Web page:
Peter Bauman: It's wonderful to hear that you continue to work and I'd love to hear more about that. Please also accept my condolences for Jeff. I'd be curious to know more about your visual inspirations (historical, contemporary, natural, etc.). What do you see as an artist that you're conveying through your work? How has that evolved through the years?

Colette Bangert:
I have always been becoming an artist. Being an inner-focused, quiet female person, I grew myself visually in a sense, able to focus on each stage as it was there. Every so often, a person would show up who became that time's guide. There was Mary Huntoon, the first real woman artist I met in Topeka in 1962. Then Elden Tefft saw with me the visual future while being involved in his sculpture conferences (1968–1976) at the University of Kansas, which led to inviting [Robert] Mallary, [Ken] Knowlton, [Harold] Cohen and [John] Whitney. This also led to other conferences, including SIGGRAPH's. Even being a hands-on female artist was workable, as my collaboration expanded possibilities even though I was isolated as a result. Yet, being a loner by nature, my life and work continued to develop beyond what just I could do and what the current art scenes understood. There was always someone who understood, like Anne and Susan Lawrence with their Kansas City galleries; James Hunt at the Mulvane Art Museum in Topeka; and the Spencer Art Museum at the University of Kansas' Steve Goddard and Saralyn Hardy. In Europe, there was Herbert Franke as well as England's Paul Brown and Douglas Dodds. And now, there are ever many more. Art that I continue to look at by Toby, Burchfield, Klee and aboriginal Australians still inspires me, even as I see new art daily on the Internet.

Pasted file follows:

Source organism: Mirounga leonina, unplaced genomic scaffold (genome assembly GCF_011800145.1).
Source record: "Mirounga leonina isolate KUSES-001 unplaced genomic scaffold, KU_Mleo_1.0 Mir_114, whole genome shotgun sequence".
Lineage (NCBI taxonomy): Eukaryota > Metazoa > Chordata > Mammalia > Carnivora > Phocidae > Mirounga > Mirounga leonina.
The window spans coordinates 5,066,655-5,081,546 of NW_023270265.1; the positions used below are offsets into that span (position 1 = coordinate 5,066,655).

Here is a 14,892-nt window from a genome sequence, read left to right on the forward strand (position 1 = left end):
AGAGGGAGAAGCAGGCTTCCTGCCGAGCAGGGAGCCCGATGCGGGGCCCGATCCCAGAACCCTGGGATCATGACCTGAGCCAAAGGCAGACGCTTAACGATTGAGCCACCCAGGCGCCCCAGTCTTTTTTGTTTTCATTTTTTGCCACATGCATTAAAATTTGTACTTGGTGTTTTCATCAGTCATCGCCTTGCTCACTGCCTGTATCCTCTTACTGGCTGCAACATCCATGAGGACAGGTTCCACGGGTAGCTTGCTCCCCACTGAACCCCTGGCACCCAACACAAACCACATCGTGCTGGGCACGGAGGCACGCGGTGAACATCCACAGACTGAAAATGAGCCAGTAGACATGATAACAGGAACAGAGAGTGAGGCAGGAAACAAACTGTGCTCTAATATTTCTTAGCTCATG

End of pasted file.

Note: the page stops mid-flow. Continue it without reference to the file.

What I've done in my 90 years is a day-by-day visual recording of what I saw and experienced here in the United States, even as I visited other countries and their art. It has been a kind of being there each day: the materials of the time, paint, colored pencils, ink, paper, canvas, cloth, thread, Jeff, many plotters, printers, computers and other people.

Yet, there was always the changing sky, seasonal ground and what I saw in between as I looked, walked, traveled and lived.

Sometimes there were other people, other art. Mostly it was just me daily seeing and creating marks on a surface, then seeing what was there and once in a while that seeing went out into the world to be seen. The work itself, over the years, I named landscape as a way to understand and show connections to the world of the trees, sky, ground, green—or not look of the land—I've seen daily, even as the world climate changes everything. It's colors, lines, forms and places daily, year by year, as I also change and grow onward.

Colette and Charles Bangert, Landscape: Black and Red, 1970. Courtesy of the artist and the Victoria and Albert Museum

Peter Bauman: You mentioned the natural, which is one of your and Jeff's great inspirations.
You've written, in one of my favorite essays on computer art, “A field has no center, and is not really flat, so I use no flat areas. The form of grass as grass, leaves as leaves, is what I’m exploring…Line as form. Grass as form. Grass is also random and random is a natural computer facility. Computer grass is natural grass.”

How did the mechanical and the computational paradoxically allow you to investigate the natural? What advantages did computers provide and how did you balance this tension between the computer and nature in your practice?